Report: Terrorist Malik got US fiancée visa, with no clear evidence she met Farook in person

Immigration officials didn’t adequately vet San Bernardino shooter Tashfeen Malik’s fiancée visa application, which lacks solid proof she even met her American fiancée and co-attacker in person before being allowed into the United States, the House Judiciary Committee said Saturday.

Federal law requires foreigners applying for such a visa to meet the American fiancée at least once in person, but a Congressional Research Service contractor helping the committee says Malik’s passport cannot substantiate such a meeting.

The Pakistani-born Malik and American-born husband Syed Farook fatally shot 14 people and wounded 21 others at a Dec. 2 holiday work party in San Bernardino, Calif.

“It is clear that immigration officials did not thoroughly vet her application,” said committee Chairman Rep. Bob Goodlatte, R-Va. “To obtain a fiancée visa, it is required to demonstrate proof that the U.S. citizen and foreign national have met in person. However, Malik's immigration file does not show sufficient evidence for this requirement.”

He also said immigration official reviewing Malik's application requested more evidence to ensure the two met in person but it was never provided and her visa was approved anyway.

Authorities say that Malik went on Facebook after the attack to pledged support to the leader of the Islamic State terror group.

Malik purportedly had been living in Pakistan and visiting family in Saudi Arabia before she passed the background check and entered the U.S. in July 2014, then marrying Farook.

Goodlatte said Malik’s immigration file contains only two pieces of information on this subject: a statement by Farook that he and Malik had been together in Saudi Arabia and copies of pages from their passports, containing visas to enter the country and stamps in Arabic.

The immigration official reviewing the K-1 application requested that the stamps be translated into English but the file does not indicate this was done, Goodlatte said.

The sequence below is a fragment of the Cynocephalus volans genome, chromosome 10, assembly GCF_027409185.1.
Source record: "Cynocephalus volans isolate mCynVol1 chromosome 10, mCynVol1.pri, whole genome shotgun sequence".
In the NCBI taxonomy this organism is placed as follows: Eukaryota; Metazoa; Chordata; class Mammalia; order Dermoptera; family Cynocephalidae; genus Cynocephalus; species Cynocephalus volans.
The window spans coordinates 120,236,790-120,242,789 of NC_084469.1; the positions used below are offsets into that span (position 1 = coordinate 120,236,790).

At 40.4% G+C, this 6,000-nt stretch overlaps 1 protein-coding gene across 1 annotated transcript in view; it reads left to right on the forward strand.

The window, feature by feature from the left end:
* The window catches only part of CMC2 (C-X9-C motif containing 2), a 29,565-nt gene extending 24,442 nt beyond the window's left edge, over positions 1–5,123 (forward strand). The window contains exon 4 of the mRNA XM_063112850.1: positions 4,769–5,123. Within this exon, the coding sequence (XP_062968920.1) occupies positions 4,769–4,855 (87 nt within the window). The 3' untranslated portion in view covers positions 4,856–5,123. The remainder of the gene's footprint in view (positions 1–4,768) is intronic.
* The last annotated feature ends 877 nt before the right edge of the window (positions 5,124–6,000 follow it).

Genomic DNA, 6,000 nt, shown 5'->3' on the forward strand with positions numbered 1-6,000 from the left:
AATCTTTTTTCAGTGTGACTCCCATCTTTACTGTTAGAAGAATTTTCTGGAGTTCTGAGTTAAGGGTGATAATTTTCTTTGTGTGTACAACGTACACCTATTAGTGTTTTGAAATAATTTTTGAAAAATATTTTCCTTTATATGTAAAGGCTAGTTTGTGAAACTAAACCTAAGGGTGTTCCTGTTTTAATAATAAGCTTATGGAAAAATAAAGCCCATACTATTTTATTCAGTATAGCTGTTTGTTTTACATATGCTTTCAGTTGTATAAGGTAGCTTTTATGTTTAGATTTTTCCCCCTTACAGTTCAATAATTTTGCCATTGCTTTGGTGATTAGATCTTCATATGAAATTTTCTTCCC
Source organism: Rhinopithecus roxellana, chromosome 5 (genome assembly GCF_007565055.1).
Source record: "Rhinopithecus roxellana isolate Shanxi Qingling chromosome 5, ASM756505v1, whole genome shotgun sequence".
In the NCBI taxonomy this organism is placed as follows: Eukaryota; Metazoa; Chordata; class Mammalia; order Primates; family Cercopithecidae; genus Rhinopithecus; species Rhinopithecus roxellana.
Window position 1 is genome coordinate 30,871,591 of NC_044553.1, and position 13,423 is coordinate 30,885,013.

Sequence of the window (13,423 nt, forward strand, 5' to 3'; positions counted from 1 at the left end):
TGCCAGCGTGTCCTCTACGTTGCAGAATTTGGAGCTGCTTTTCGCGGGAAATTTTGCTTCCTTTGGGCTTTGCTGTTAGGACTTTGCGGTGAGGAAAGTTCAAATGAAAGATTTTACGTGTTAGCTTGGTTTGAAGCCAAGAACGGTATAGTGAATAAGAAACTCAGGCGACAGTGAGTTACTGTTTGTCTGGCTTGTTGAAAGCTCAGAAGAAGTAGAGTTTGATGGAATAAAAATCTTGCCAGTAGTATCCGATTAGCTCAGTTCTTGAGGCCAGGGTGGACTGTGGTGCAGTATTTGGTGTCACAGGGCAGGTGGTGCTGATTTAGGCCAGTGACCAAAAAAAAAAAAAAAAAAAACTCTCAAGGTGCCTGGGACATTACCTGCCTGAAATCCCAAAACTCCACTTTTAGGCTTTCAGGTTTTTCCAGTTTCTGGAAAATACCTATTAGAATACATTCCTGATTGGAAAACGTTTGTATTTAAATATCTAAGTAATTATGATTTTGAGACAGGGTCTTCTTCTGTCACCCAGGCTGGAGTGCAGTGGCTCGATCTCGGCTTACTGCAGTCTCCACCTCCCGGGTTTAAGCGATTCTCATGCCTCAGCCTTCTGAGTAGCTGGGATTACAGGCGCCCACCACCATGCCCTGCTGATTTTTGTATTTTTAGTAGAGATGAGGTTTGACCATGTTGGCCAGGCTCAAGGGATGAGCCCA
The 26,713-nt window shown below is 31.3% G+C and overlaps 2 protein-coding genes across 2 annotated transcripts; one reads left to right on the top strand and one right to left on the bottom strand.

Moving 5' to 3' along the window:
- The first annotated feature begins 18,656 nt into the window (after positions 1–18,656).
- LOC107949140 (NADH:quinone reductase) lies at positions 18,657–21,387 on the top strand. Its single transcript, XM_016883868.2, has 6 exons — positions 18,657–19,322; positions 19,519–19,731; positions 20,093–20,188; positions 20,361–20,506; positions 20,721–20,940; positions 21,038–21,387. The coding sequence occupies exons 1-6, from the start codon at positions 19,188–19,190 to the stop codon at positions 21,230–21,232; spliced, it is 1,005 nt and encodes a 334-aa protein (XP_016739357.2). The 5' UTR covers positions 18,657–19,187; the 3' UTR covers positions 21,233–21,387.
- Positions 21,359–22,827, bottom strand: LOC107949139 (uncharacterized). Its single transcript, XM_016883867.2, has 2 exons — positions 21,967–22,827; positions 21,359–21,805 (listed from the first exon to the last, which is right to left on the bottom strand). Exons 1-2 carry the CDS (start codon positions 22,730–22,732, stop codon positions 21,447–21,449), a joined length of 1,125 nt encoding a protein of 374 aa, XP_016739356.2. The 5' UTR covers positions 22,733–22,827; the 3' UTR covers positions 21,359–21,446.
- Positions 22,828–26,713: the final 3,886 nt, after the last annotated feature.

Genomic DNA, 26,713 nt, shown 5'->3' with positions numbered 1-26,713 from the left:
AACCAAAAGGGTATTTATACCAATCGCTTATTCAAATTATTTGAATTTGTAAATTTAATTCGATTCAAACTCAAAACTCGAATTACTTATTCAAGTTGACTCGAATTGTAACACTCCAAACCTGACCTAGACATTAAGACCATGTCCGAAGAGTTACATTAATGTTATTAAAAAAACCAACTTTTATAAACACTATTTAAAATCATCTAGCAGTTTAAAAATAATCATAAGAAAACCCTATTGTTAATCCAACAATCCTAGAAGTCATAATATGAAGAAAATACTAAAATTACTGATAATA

He said the contractor found Malik’s passport shows a Saudi Arabia entry stamp dated approximately June 4, 2013 but couldn’t make clear the exit stamp because it was partially illegible.

Farook’s translated passport purportedly shows him in Saudi Arabia roughly four months later, with an entry stamp of Oct. 1, 2013, and an exit stamp on about Oct. 20, 2013.

Goodlatte said even if the couple was in Saudi Arabia at the same time, there’s no evidence that they met in person.

In addition, Malik’s Saudi Arabia visa was good for 60 days, which casts further doubt on claims they were in Saudi Arabia at the same time.

Last week, congressional lawmakers at three separate hearings grilled FBI Director James Comey and other Obama administration officials, demanding to know how Malik gained admittance to the U.S.

“Was she actually given an interview in the K-1 process, do we know that?” Sen. David Purdue, R-Ga., asked during a Senate Judiciary Committee hearing.

Comey replied that “the process requires” an interview, but that he didn’t know if one occurred.

Malik’s application purportedly also includes a false address and evidence that she had attended an Islamist school in Pakistan, which critics say forges an anti-Western view in students.